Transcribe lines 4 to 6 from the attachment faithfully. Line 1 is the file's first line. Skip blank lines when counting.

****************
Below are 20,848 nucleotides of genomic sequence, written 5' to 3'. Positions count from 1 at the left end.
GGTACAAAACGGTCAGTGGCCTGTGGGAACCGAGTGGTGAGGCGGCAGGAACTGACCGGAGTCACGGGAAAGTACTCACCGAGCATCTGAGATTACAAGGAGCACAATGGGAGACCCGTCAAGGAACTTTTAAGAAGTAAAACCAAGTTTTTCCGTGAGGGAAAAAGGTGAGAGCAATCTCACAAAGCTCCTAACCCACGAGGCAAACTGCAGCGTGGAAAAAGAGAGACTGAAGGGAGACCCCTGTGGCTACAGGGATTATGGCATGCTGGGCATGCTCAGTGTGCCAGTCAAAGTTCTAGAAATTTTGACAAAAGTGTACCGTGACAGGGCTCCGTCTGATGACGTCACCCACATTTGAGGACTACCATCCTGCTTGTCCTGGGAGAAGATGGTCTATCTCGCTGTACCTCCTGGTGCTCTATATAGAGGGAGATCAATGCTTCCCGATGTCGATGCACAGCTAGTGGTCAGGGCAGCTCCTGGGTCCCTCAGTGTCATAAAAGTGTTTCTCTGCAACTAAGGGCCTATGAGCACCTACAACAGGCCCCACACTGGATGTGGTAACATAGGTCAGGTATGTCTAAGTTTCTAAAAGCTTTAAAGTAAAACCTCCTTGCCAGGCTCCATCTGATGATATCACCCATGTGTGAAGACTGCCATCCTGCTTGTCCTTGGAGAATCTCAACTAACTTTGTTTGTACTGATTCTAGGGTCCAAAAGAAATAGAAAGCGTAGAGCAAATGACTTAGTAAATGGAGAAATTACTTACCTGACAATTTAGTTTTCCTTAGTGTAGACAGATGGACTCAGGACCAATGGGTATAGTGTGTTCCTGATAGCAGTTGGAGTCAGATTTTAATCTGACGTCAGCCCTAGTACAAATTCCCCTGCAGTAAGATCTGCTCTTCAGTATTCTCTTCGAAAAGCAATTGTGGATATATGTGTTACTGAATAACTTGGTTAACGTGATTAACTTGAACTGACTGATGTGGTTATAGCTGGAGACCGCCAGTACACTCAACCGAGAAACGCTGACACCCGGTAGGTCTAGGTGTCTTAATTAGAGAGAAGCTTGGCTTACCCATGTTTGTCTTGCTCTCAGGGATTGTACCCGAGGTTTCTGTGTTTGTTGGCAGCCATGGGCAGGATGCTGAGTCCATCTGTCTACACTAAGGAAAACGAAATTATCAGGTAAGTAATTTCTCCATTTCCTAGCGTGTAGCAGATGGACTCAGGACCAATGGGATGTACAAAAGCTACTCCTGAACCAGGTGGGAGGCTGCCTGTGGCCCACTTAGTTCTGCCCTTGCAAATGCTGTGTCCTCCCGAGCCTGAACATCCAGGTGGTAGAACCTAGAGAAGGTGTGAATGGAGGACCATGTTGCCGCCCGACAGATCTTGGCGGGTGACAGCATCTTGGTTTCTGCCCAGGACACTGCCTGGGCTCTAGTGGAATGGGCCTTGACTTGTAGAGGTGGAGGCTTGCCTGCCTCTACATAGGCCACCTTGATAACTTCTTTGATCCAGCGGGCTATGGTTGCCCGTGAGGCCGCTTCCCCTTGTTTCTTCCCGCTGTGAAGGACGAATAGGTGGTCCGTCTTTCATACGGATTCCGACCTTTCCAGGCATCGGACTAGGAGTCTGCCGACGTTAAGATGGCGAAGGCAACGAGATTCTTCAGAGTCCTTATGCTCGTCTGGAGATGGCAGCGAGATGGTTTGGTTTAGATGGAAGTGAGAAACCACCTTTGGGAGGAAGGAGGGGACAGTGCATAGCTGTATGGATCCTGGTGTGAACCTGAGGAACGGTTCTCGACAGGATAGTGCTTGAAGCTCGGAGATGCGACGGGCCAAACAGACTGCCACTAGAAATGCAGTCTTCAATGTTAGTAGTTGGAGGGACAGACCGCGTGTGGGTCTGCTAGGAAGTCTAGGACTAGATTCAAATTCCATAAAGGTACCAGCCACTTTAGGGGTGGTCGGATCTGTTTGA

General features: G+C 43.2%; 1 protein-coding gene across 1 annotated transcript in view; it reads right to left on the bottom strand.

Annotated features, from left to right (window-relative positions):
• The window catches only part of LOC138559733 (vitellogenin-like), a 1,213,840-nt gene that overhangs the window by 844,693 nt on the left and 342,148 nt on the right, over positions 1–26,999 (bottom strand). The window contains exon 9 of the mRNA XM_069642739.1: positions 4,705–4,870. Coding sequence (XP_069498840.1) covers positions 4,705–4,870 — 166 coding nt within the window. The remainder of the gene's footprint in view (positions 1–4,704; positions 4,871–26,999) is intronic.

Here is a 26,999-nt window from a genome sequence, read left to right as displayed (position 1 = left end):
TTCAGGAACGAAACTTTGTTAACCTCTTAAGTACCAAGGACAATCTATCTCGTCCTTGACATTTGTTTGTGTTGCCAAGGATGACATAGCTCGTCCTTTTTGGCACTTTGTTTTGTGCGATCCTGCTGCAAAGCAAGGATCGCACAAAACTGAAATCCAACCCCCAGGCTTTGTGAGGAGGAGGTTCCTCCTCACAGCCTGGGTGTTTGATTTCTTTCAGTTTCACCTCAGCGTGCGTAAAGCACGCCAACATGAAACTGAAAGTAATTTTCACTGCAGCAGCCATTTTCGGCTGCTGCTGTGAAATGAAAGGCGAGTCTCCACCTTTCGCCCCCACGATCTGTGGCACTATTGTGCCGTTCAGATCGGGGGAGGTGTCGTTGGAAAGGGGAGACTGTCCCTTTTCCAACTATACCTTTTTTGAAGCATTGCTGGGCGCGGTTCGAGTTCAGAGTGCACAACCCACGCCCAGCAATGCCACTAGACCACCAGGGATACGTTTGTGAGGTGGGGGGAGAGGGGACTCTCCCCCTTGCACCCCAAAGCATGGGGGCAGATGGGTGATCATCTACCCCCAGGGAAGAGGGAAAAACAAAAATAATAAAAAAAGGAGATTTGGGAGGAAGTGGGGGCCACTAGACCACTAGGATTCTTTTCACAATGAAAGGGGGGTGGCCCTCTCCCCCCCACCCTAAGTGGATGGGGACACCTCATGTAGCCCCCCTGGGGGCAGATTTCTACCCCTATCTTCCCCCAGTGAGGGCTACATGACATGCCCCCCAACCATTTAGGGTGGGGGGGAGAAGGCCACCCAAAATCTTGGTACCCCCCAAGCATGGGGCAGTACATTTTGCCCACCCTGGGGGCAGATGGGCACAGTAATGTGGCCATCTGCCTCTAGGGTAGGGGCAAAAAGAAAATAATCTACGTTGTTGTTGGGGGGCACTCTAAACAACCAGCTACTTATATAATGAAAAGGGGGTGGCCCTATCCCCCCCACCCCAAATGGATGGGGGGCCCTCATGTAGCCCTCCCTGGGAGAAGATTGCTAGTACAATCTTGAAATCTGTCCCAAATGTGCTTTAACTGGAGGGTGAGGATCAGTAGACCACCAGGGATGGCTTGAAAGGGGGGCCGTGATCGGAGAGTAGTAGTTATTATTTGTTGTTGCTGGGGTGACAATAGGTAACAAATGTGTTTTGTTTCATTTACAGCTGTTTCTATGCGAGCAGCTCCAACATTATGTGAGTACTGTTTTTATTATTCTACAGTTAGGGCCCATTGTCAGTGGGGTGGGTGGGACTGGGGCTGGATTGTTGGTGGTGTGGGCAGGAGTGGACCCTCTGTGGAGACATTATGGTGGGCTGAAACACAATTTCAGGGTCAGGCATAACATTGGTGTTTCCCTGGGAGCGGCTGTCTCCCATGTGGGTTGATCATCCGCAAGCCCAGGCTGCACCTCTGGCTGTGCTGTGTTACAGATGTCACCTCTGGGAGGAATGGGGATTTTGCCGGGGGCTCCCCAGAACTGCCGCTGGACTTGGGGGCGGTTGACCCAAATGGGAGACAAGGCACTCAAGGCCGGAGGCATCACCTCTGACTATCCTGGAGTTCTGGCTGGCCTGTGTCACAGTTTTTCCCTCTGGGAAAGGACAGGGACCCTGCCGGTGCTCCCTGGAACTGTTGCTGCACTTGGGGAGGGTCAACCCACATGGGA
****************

Annotated features, from left to right (window-relative positions):
• The window catches only part of LOC138559733 (vitellogenin-like), a 1,213,840-nt gene that overhangs the window by 844,693 nt on the left and 342,148 nt on the right, over positions 1–26,999 (bottom strand). The window contains exon 9 of the mRNA XM_069642739.1: positions 4,705–4,870. Coding sequence (XP_069498840.1) covers positions 4,705–4,870 — 166 coding nt within the window. The remainder of the gene's footprint in view (positions 1–4,704; positions 4,871–26,999) is intronic.

Here is a 26,999-nt window from a genome sequence, read left to right as displayed (position 1 = left end):